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Thirty Million Californians Can’t Be Wrong: Reflections on Reaching a Dubious Milestone

Thirty Million Californians Can’t Be Wrong: Reflections on Reaching a Dubious Milestone PHILIP R. PRYDE Professor, Department o f Geography San Diego State University, San Diego CA 92182 Presidential address delivered to the Association o f Pacific Coast Geographers, Tucson, Arizona September 14,1991 O n e OF THE FASCINATING things about the English language is the way that many words and phrases can be interpreted in multiple ways. Take the above title, for example. The final three words in its first half might easily suggest to the reader that I am attributing a certain degree of infallability to us Golden Staters, asserting that it is impossible for us to err. There might even be those outside our hallowed borders who would actually question such an implication. ; But, no, my intent is nothing so rash or egocentric. For those same three words can also be read another way. What my title really wishes to convey is that we thirty million fairly fallible folk in California can't afford to be wrong. Wrong in what? In a sentence, wrong in the way we plan the future of our state, which even non-Californians will have to admit is one of the most critical, diverse, and fascinating pieces of real estate on earth. 1 http://www.deepdyve.com/assets/images/DeepDyve-Logo-lg.png Yearbook of the Association of Pacific Coast Geographers University of Hawai'I Press

Thirty Million Californians Can’t Be Wrong: Reflections on Reaching a Dubious Milestone

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Publisher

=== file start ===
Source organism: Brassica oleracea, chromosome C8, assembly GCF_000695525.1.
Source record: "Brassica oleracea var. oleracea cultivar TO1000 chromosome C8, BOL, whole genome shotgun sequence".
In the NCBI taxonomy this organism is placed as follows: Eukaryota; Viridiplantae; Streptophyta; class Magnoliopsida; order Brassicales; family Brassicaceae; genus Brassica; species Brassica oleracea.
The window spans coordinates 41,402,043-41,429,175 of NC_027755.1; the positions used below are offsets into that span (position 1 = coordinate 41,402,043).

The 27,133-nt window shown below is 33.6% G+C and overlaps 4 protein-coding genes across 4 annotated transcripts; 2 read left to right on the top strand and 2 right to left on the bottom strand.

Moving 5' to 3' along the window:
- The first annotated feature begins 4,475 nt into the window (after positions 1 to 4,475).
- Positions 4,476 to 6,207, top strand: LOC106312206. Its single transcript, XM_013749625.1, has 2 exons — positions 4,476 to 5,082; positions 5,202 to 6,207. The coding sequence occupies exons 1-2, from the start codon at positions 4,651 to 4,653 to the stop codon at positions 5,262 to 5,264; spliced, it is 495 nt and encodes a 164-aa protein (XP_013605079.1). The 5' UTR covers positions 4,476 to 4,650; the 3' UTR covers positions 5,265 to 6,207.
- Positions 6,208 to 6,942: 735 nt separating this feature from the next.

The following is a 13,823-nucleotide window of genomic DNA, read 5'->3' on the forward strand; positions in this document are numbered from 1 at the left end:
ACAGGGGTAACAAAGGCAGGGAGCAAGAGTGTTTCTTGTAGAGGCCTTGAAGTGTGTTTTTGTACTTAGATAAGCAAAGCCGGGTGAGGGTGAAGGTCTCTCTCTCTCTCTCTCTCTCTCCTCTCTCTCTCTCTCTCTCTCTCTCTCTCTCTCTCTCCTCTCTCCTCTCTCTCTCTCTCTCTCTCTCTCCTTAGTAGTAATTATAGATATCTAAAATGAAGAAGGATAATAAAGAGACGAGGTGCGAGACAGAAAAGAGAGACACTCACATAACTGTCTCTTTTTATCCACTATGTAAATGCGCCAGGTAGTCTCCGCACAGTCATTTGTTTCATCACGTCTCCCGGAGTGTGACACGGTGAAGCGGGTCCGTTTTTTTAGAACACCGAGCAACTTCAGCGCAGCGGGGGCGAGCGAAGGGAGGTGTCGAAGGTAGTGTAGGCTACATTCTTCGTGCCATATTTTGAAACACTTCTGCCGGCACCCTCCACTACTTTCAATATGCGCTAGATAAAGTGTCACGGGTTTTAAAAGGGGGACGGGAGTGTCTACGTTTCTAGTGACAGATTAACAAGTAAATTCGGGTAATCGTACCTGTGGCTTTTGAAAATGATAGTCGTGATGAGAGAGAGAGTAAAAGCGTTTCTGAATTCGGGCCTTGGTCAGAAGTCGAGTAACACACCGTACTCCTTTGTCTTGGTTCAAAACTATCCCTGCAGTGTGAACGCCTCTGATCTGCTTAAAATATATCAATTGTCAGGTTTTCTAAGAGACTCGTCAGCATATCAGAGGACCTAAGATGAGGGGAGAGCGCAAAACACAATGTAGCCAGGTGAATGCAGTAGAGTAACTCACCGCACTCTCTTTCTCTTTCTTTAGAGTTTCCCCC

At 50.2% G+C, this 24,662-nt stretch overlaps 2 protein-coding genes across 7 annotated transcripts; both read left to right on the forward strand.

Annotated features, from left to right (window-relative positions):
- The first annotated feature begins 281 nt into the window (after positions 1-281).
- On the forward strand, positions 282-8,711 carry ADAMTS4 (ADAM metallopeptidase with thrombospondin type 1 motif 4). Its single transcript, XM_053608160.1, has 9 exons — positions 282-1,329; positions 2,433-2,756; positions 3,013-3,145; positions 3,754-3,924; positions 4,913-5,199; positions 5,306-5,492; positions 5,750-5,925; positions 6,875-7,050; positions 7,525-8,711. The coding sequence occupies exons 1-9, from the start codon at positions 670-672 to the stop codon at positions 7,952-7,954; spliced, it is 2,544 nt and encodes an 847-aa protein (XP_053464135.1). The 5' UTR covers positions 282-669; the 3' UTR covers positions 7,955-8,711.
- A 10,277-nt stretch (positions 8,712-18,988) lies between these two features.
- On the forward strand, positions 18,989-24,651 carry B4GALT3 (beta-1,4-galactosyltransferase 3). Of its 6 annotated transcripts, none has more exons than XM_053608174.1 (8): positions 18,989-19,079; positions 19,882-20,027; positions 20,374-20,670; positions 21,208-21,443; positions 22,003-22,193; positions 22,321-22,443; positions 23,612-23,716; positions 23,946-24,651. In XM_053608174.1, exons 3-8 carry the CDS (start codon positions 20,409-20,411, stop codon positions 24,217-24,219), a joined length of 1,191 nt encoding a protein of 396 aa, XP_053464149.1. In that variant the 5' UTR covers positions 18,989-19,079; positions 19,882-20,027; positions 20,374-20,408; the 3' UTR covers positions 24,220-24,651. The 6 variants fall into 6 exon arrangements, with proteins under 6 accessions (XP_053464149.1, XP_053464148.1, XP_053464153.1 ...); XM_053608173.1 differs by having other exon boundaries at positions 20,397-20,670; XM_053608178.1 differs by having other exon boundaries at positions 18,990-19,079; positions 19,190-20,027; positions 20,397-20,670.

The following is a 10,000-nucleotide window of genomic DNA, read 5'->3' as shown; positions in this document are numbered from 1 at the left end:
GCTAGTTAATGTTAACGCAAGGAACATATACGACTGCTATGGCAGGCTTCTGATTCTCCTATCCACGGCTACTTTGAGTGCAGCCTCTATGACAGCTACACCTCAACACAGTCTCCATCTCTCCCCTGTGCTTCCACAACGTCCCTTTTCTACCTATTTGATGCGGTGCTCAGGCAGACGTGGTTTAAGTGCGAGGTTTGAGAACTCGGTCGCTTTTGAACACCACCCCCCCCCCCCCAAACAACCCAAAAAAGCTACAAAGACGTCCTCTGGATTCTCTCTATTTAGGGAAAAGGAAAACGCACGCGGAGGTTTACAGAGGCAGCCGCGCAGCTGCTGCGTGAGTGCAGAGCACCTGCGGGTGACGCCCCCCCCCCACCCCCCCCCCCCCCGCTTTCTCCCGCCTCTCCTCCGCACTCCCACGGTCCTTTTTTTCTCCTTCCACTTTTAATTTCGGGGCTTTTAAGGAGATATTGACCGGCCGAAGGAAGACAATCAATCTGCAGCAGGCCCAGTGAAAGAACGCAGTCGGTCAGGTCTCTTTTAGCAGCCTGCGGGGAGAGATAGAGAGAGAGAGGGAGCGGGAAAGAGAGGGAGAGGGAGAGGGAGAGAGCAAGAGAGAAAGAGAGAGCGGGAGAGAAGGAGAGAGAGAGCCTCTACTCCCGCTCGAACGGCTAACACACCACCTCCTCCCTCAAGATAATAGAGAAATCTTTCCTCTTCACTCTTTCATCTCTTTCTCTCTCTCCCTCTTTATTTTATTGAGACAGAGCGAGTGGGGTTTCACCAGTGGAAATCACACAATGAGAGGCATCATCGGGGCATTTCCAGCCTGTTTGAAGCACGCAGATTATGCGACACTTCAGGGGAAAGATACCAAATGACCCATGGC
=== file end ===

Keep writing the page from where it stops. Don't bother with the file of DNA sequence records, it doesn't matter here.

University of Hawai'I Press
Copyright
Copyright © University of Hawai'i Press.
ISSN
1551-3211
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Abstract

PHILIP R. PRYDE Professor, Department o f Geography San Diego State University, San Diego CA 92182 Presidential address delivered to the Association o f Pacific Coast Geographers, Tucson, Arizona September 14,1991 O n e OF THE FASCINATING things about the English language is the way that many words and phrases can be interpreted in multiple ways. Take the above title, for example. The final three words in its first half might easily suggest to the reader that I am attributing a certain degree of infallability to us Golden Staters, asserting that it is impossible for us to err. There might even be those outside our hallowed borders who would actually question such an implication. ; But, no, my intent is nothing so rash or egocentric. For those same three words can also be read another way. What my title really wishes to convey is that we thirty million fairly fallible folk in California can't afford to be wrong. Wrong in what? In a sentence, wrong in the way we plan the future of our state, which even non-Californians will have to admit is one of the most critical, diverse, and fascinating pieces of real estate on earth. 1

Journal

Yearbook of the Association of Pacific Coast GeographersUniversity of Hawai'I Press

Published: Oct 1, 1992

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